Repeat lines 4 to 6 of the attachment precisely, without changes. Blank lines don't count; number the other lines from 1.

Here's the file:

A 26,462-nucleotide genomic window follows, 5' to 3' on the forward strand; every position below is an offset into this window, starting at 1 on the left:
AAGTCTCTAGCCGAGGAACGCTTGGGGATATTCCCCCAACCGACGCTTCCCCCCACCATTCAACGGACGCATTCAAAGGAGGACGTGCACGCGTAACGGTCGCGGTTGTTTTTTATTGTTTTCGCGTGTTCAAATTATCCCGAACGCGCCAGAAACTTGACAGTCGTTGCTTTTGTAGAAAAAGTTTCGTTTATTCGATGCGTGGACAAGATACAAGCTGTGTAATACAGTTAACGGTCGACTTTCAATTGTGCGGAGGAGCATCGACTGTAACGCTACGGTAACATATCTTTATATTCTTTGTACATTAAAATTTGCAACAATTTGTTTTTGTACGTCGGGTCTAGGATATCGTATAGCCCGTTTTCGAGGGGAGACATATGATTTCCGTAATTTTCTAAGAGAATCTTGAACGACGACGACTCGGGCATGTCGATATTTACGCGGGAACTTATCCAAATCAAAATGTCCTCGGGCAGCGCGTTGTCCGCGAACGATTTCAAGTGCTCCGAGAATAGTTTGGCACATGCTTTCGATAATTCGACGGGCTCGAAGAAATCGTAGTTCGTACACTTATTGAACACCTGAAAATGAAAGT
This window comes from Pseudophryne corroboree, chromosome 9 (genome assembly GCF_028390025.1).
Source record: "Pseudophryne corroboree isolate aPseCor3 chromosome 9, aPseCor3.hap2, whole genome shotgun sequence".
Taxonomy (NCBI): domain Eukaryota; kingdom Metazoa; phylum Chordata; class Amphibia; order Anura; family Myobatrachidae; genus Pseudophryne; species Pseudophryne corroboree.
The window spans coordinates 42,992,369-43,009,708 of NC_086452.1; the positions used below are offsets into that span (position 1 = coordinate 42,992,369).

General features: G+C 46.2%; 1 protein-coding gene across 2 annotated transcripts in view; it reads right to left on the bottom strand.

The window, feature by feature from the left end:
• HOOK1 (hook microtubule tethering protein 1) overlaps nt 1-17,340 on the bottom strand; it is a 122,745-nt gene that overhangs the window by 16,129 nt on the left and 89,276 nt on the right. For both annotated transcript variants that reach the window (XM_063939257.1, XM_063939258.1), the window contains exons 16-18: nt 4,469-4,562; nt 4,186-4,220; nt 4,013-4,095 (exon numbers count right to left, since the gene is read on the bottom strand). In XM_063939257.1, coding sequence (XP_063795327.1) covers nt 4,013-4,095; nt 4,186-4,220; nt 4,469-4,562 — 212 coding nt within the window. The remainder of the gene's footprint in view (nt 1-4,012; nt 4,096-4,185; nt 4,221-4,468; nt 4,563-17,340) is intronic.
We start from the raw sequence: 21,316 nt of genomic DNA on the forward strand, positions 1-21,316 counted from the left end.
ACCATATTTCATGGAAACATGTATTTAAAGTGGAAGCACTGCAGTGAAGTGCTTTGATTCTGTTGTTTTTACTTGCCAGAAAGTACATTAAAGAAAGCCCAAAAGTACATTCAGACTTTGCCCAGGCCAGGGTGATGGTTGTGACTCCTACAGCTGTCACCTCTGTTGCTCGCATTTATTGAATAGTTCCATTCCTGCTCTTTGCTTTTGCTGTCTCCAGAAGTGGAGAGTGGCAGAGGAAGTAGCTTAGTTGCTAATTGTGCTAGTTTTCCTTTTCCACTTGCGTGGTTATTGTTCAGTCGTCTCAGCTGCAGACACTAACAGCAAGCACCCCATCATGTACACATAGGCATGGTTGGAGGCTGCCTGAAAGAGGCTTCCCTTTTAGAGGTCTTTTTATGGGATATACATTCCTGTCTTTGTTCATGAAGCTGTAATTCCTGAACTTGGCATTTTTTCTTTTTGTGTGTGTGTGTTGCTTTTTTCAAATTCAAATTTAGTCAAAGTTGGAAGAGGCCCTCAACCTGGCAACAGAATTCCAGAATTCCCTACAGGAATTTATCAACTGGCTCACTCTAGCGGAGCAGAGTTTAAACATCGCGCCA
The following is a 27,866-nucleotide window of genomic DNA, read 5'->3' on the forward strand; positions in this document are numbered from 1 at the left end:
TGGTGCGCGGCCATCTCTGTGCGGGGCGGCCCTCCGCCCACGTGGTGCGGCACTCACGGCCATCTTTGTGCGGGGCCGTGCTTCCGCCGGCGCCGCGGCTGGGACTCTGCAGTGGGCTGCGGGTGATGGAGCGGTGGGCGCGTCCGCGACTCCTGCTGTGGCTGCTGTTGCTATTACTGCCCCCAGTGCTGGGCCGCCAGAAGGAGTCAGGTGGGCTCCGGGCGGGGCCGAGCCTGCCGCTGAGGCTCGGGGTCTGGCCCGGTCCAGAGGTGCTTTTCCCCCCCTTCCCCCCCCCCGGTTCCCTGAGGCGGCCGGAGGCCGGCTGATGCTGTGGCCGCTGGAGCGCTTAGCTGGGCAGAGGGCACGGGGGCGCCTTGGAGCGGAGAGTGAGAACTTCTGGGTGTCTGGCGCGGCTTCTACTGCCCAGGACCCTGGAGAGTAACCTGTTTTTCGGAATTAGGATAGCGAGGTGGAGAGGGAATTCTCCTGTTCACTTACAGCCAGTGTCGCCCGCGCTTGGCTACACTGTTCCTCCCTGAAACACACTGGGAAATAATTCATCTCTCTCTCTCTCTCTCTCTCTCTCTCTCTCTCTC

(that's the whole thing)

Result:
Source record: "Pseudophryne corroboree isolate aPseCor3 chromosome 9, aPseCor3.hap2, whole genome shotgun sequence".
Taxonomy (NCBI): domain Eukaryota; kingdom Metazoa; phylum Chordata; class Amphibia; order Anura; family Myobatrachidae; genus Pseudophryne; species Pseudophryne corroboree.
The window spans coordinates 42,992,369-43,009,708 of NC_086452.1; the positions used below are offsets into that span (position 1 = coordinate 42,992,369).